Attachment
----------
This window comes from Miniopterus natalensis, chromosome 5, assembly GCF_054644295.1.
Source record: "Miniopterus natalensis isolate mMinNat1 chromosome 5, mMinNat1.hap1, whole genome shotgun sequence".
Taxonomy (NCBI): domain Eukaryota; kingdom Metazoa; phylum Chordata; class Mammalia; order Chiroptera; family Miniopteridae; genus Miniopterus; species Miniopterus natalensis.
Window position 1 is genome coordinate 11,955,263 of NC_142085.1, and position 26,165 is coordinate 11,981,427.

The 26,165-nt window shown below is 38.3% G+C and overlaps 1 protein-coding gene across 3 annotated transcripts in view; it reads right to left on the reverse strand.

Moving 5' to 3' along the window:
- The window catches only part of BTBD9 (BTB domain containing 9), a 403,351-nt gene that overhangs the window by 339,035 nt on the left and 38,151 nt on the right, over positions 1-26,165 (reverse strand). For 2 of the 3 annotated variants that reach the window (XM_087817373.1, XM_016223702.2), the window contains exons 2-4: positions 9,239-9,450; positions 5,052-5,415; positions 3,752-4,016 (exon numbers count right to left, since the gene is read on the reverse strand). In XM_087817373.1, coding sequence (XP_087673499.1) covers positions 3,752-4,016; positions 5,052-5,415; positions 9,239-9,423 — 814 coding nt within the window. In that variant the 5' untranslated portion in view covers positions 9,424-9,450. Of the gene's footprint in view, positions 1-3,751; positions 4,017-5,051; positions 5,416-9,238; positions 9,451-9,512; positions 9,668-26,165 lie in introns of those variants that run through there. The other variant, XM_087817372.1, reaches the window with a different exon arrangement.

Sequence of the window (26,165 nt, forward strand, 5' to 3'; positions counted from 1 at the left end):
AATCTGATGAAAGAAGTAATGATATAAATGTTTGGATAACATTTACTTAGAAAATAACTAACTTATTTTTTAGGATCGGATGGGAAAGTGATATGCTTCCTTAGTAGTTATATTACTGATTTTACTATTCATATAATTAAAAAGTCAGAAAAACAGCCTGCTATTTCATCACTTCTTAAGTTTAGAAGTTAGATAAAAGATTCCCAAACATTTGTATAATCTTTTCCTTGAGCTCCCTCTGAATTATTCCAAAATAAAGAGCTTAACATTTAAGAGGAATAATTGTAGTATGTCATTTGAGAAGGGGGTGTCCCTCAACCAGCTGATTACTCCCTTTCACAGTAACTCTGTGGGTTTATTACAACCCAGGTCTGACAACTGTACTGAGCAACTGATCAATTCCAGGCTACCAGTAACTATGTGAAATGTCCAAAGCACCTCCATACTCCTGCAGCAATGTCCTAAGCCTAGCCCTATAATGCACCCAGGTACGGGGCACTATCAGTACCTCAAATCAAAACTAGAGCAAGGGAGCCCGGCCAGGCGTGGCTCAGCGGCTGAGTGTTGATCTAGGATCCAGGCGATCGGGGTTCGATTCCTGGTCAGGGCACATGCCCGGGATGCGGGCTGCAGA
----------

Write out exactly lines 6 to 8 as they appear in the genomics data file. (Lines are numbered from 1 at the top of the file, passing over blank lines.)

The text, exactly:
Moving 5' to 3' along the window:
- The window catches only part of BTBD9 (BTB domain containing 9), a 403,351-nt gene that overhangs the window by 339,035 nt on the left and 38,151 nt on the right, over positions 1-26,165 (reverse strand). For 2 of the 3 annotated variants that reach the window (XM_087817373.1, XM_016223702.2), the window contains exons 2-4: positions 9,239-9,450; positions 5,052-5,415; positions 3,752-4,016 (exon numbers count right to left, since the gene is read on the reverse strand). In XM_087817373.1, coding sequence (XP_087673499.1) covers positions 3,752-4,016; positions 5,052-5,415; positions 9,239-9,423 — 814 coding nt within the window. In that variant the 5' untranslated portion in view covers positions 9,424-9,450. Of the gene's footprint in view, positions 1-3,751; positions 4,017-5,051; positions 5,416-9,238; positions 9,451-9,512; positions 9,668-26,165 lie in introns of those variants that run through there. The other variant, XM_087817372.1, reaches the window with a different exon arrangement.

Sequence of the window (26,165 nt, forward strand, 5' to 3'; positions counted from 1 at the left end):